Siberian Baseball

Sunday, January 11, 2009

Rickey just wanted to play ball

So, let's be honest. The only real suspense regarding Rickey Henderson's quest for the Hall of Fame will be whether or not he'll break Tom Seaver's record for overall vote percentage - Seaver got 98.84 percent of the vote - and whether or not he'll refer to himself in the third person when he is inducted.

I'm betting he does.

The San Francisco Chronicle does a great job of wrapping Henderson's career up in a neat little bow and separating the myth of Rickey from the actual numbers that will put him in the Hall. It's gotten pretty easy to view him as a human cartoon, given the urban legends that surround him and the Chronicle helps put those numbers back on the front page.

First all time in stolen bases (by a wide, wide margin). First in runs scored. Second in walks.

It makes Bill James' commentary seem pretty spot on and less a work of hyperbole.

According to Baseball Reference, James is on record in his 2008 Handbook as saying, "Some people have asked me whether or not Rickey Henderson belonged in the Hall of Fame. I've replied, 'If you could somehow split him in two, you'd have two Hall of Famers.'"

One of the fun things about Henderson is that stories that circulate about him have started to resemble the cottage industry of Chuck Norris sites - Rickey Henderson has counted to infinity... twice... - and, to be honest, you really never know.

At the end of his career, Henderson had been shorthand for the stupid, self-obsessed ballplayer. He was viewed as hanging on to a dead career for far too long and being a self-promoting fool. Don't feel bad for thinking this, it's probably a pretty fair assessment of how the last years of Rickey played out.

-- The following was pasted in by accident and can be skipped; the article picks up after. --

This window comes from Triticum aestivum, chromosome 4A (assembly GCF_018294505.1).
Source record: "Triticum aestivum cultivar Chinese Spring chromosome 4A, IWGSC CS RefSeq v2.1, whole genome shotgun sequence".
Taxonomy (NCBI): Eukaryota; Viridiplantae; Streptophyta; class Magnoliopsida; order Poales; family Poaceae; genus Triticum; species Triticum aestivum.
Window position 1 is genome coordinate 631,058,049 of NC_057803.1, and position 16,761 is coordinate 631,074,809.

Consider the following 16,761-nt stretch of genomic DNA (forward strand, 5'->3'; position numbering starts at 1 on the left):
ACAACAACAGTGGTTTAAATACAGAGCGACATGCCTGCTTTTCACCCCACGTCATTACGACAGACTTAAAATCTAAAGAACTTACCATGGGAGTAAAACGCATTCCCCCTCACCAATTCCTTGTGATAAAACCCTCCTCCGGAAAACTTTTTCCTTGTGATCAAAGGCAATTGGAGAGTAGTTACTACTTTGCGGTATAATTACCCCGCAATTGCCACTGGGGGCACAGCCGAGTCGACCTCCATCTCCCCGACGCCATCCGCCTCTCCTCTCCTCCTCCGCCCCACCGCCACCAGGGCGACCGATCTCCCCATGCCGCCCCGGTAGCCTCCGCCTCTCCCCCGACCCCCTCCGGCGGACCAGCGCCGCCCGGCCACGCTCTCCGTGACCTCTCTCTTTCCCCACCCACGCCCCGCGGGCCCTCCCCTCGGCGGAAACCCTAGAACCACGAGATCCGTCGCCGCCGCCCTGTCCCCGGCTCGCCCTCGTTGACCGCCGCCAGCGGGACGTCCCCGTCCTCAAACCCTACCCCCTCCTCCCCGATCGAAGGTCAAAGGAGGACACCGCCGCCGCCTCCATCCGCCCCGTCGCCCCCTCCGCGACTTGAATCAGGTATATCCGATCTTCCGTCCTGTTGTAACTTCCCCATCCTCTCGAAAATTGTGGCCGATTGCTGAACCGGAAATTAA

(For the record, I lump Henderson in the same category as Yogi Berra, Ozzie Guillen and others who are known for being a little nuts or stupid, but are always entertaining. I think Henderson is clever enough to know that the myth of Rickey is better served by never correcting any of the funny, but somewhat inaccurate stories. Good for him.)

Regardless, consider this story (which is totally unverified):

He called San Diego GM Kevin Towers and left the following message: “This is Rickey calling on behalf of Rickey. Rickey wants to play baseball.”

When viewed through that prism, Rickey is pretty much all you could ask for in a ballplayer.

(Image from:



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